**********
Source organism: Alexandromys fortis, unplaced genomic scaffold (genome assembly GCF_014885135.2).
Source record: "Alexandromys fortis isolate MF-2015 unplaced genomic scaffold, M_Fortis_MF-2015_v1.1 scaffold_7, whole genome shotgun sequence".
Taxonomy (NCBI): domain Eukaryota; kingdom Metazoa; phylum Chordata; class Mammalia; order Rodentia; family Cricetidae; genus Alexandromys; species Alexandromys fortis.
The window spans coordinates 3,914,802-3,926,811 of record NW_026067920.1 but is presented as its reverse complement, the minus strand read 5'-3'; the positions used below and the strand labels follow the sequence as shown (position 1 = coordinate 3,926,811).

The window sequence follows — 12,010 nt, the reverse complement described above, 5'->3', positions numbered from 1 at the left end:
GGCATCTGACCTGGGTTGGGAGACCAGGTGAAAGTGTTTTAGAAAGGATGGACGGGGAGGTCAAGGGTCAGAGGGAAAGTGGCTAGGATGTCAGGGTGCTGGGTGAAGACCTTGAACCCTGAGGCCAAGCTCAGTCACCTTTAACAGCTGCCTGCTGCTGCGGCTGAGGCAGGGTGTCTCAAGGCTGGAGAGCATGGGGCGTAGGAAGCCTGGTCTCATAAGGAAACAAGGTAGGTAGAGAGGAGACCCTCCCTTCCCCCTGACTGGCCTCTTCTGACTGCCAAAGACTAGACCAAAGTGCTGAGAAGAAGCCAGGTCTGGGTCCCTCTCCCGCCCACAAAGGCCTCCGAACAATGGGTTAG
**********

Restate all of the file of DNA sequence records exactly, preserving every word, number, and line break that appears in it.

Source organism: Alexandromys fortis, unplaced genomic scaffold (genome assembly GCF_014885135.2).
Source record: "Alexandromys fortis isolate MF-2015 unplaced genomic scaffold, M_Fortis_MF-2015_v1.1 scaffold_7, whole genome shotgun sequence".
Taxonomy (NCBI): domain Eukaryota; kingdom Metazoa; phylum Chordata; class Mammalia; order Rodentia; family Cricetidae; genus Alexandromys; species Alexandromys fortis.
The window spans coordinates 3,914,802-3,926,811 of record NW_026067920.1 but is presented as its reverse complement, the minus strand read 5'-3'; the positions used below and the strand labels follow the sequence as shown (position 1 = coordinate 3,926,811).

The window sequence follows — 12,010 nt, the reverse complement described above, 5'->3', positions numbered from 1 at the left end:
GGCATCTGACCTGGGTTGGGAGACCAGGTGAAAGTGTTTTAGAAAGGATGGACGGGGAGGTCAAGGGTCAGAGGGAAAGTGGCTAGGATGTCAGGGTGCTGGGTGAAGACCTTGAACCCTGAGGCCAAGCTCAGTCACCTTTAACAGCTGCCTGCTGCTGCGGCTGAGGCAGGGTGTCTCAAGGCTGGAGAGCATGGGGCGTAGGAAGCCTGGTCTCATAAGGAAACAAGGTAGGTAGAGAGGAGACCCTCCCTTCCCCCTGACTGGCCTCTTCTGACTGCCAAAGACTAGACCAAAGTGCTGAGAAGAAGCCAGGTCTGGGTCCCTCTCCCGCCCACAAAGGCCTCCGAACAATGGGTTAG